A few days ago a black friend of mine and I had a very heart-to-heart talk about the current racial tension in the U.S. He told me that he and his family have been hurt countless times over the years. This really touched my heart in very deep ways and I told him that I was eager to listen to everything he had to say. We talked for quite a long time.
73% of black children born in the United States do not have fathers.
There were a number of things he said that deeply troubled me. But I think the thing that bothered me the most, was when he said that his closest white friends have never broached the racial subject with him.
Silence separates, and is itself a racial statement.
Most white people think that by not bringing up the subject they are "being kind" to their black friends. Many black people would really like to know that we care enough to bring it up and discuss it.
So after we talked I sent him this email:
Yes, I agree to pray with you about the horrible racial issue in our nation.
I'm sure that you and your precious family have been emotionally hurt repeatedly
by many people and in many circumstances of life.
I'm sorry that you have not been able to discuss these deep issues with even your
"closest" white friends. This, in itself is a travesty, because many folks do not realize that silence
is a separator.
I told you just one incident how I was hurt deeply by a "Christian" friend.
If you ever just need to talk to someone about your hurts let me know.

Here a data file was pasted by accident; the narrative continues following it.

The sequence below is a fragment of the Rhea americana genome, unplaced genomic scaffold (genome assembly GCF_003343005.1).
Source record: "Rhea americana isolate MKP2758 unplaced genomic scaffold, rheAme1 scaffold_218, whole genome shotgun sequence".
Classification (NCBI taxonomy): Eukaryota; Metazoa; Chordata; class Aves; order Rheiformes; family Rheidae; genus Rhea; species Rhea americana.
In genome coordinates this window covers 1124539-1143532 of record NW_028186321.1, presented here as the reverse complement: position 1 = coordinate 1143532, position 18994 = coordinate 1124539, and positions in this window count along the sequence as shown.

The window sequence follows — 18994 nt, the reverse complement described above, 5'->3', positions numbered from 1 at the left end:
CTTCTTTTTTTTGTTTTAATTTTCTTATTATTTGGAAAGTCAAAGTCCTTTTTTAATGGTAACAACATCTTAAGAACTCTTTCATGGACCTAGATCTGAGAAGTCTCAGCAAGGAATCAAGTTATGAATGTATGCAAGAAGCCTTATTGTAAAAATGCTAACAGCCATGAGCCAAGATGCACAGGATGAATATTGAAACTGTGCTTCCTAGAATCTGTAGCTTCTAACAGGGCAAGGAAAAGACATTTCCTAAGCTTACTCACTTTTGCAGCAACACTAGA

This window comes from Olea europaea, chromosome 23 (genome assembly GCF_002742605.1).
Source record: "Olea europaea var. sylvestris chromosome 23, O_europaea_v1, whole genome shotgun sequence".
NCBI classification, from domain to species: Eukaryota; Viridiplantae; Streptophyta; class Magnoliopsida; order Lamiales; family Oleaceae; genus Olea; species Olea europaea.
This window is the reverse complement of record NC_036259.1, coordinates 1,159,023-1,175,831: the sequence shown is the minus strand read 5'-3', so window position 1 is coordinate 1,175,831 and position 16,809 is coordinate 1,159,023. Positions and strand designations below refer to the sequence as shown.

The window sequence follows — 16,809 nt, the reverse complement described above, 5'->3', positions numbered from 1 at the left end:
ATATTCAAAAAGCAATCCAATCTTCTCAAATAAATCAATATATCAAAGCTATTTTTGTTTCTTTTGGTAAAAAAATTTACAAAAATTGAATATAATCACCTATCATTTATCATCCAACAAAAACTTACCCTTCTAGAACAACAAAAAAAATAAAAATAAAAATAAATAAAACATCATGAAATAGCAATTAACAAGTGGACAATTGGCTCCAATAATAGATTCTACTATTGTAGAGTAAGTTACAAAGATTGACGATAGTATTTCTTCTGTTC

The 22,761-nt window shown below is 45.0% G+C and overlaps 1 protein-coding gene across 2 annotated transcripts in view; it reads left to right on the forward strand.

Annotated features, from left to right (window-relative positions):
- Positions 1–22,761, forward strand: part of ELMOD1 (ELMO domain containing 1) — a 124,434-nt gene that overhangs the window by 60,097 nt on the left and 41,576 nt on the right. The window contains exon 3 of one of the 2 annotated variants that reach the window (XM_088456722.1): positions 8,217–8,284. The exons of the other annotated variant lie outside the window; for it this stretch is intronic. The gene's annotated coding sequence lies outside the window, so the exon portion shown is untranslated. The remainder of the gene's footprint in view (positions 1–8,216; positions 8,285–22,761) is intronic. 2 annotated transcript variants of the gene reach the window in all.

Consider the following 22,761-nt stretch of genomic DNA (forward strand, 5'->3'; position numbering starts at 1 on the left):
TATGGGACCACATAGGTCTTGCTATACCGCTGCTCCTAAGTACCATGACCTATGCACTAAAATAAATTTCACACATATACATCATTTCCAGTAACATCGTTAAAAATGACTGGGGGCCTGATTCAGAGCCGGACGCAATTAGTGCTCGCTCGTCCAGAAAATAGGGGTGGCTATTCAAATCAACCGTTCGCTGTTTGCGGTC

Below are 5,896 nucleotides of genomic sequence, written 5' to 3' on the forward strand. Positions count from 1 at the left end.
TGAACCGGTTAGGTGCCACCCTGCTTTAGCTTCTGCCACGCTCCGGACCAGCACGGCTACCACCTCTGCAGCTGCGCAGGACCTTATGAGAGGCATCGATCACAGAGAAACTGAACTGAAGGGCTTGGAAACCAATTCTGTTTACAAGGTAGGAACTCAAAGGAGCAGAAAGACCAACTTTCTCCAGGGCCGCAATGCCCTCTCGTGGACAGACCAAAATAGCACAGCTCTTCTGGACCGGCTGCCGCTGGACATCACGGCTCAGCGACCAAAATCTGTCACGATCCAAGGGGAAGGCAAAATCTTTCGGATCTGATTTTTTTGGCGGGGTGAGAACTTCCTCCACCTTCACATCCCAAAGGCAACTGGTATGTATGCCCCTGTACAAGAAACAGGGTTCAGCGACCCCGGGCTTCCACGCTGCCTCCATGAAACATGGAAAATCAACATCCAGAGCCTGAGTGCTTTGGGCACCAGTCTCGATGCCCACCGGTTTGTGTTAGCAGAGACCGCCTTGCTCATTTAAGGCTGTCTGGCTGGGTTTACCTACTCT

I have lived in Africa and I have lived in Haiti. Many, many people in both places are
some of my dearest friends. I have lived in their homes, eaten with them, worshiped with them, prayed with them, and wept with them, and they with me. In the early days of my ministry I was kicked out of a church in Flint, Michigan because I brought black teenagers to the church building. I was so naive as to think that Jesus died for all mankind, exactly like John 3:16 tells us. :)
And, on the other end of the spectrum my life was threatened in Flint and Detroit by angry young black men, who never had a stay-at-home father. One night when I was out witnessing two thugs robbed me and I was almost stabbed. I kept telling them, "Jesus loves you so much." Actually, one of them almost broke down and wept as I gave them all my money and the watch that my deceased father-in-law from Haiti had given me. The last thing they heard as they ran down the street was, "I love you anyway, and so does Jesus!" My hope is that somewhere along life's journey that tiny seed sown into their hearts took root.
And, truly, I do not even recognize "color" when I am abroad. I must admit, though, that
here in the U.S. I am affected by it. But we must all overcome, really overcome.If things were different, the two of us could sit in front of our congregation some Sunday morning and talk openly back and forth for the duration. However, my guess is that some folks would get very upset and it might cause more harm than good.
Love and Prayers, Wes
Attention Obama: Your violent Criminal Son was not "minding his own business" that night: http://clashdaily.com/2013/07/memo-to-president-trayvon-your-violent-criminal-son-wasnt-just-minding-his-own-business/